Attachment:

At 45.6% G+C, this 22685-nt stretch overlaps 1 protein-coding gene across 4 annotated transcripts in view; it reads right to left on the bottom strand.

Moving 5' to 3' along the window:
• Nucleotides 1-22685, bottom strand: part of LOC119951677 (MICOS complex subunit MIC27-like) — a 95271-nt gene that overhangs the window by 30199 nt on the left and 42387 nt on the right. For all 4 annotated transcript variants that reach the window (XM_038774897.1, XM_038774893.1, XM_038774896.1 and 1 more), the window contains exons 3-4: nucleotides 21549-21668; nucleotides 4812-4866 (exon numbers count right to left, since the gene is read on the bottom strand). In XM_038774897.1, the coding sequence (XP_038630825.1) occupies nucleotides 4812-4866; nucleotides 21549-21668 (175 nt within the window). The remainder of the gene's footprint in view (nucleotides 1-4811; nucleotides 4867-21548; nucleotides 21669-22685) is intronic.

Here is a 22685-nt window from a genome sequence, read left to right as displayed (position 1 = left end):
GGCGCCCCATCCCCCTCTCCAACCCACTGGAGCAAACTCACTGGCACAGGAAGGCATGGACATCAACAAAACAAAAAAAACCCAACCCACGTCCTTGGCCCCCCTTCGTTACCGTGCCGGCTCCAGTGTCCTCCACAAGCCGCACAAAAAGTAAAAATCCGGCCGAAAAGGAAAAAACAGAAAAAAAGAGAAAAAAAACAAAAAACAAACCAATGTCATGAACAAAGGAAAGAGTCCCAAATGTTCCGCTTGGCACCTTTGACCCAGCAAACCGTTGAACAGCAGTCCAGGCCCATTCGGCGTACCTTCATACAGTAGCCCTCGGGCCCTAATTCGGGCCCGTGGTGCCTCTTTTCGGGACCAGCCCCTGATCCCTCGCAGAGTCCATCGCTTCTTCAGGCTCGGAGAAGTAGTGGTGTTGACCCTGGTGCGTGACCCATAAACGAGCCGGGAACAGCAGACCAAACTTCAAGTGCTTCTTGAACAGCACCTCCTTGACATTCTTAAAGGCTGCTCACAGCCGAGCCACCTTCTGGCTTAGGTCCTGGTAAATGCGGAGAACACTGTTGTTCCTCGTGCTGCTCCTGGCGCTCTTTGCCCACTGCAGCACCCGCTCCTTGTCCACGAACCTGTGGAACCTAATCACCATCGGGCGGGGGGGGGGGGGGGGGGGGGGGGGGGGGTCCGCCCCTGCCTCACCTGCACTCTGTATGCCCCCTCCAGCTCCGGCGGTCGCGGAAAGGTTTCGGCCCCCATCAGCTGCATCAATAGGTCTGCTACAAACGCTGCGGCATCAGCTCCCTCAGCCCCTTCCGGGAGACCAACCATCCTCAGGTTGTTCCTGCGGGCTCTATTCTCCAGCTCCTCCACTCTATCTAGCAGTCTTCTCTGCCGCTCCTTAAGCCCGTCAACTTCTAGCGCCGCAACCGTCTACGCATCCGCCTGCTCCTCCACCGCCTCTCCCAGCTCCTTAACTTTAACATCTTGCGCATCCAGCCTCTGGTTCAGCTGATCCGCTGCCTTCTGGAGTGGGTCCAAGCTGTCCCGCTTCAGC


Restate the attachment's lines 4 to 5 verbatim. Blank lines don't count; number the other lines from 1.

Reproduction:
Here is a 22685-nt window from a genome sequence, read left to right as displayed (position 1 = left end):
GGCGCCCCATCCCCCTCTCCAACCCACTGGAGCAAACTCACTGGCACAGGAAGGCATGGACATCAACAAAACAAAAAAAACCCAACCCACGTCCTTGGCCCCCCTTCGTTACCGTGCCGGCTCCAGTGTCCTCCACAAGCCGCACAAAAAGTAAAAATCCGGCCGAAAAGGAAAAAACAGAAAAAAAGAGAAAAAAAACAAAAAACAAACCAATGTCATGAACAAAGGAAAGAGTCCCAAATGTTCCGCTTGGCACCTTTGACCCAGCAAACCGTTGAACAGCAGTCCAGGCCCATTCGGCGTACCTTCATACAGTAGCCCTCGGGCCCTAATTCGGGCCCGTGGTGCCTCTTTTCGGGACCAGCCCCTGATCCCTCGCAGAGTCCATCGCTTCTTCAGGCTCGGAGAAGTAGTGGTGTTGACCCTGGTGCGTGACCCATAAACGAGCCGGGAACAGCAGACCAAACTTCAAGTGCTTCTTGAACAGCACCTCCTTGACATTCTTAAAGGCTGCTCACAGCCGAGCCACCTTCTGGCTTAGGTCCTGGTAAATGCGGAGAACACTGTTGTTCCTCGTGCTGCTCCTGGCGCTCTTTGCCCACTGCAGCACCCGCTCCTTGTCCACGAACCTGTGGAACCTAATCACCATCGGGCGGGGGGGGGGGGGGGGGGGGGGGGGGGGGTCCGCCCCTGCCTCACCTGCACTCTGTATGCCCCCTCCAGCTCCGGCGGTCGCGGAAAGGTTTCGGCCCCCATCAGCTGCATCAATAGGTCTGCTACAAACGCTGCGGCATCAGCTCCCTCAGCCCCTTCCGGGAGACCAACCATCCTCAGGTTGTTCCTGCGGGCTCTATTCTCCAGCTCCTCCACTCTATCTAGCAGTCTTCTCTGCCGCTCCTTAAGCCCGTCAACTTCTAGCGCCGCAACCGTCTACGCATCCGCCTGCTCCTCCACCGCCTCTCCCAGCTCCTTAACTTTAACATCTTGCGCATCCAGCCTCTGGTTCAGCTGATCCGCTGCCTTCTGGAGTGGGTCCAAGCTGTCCCGCTTCAGC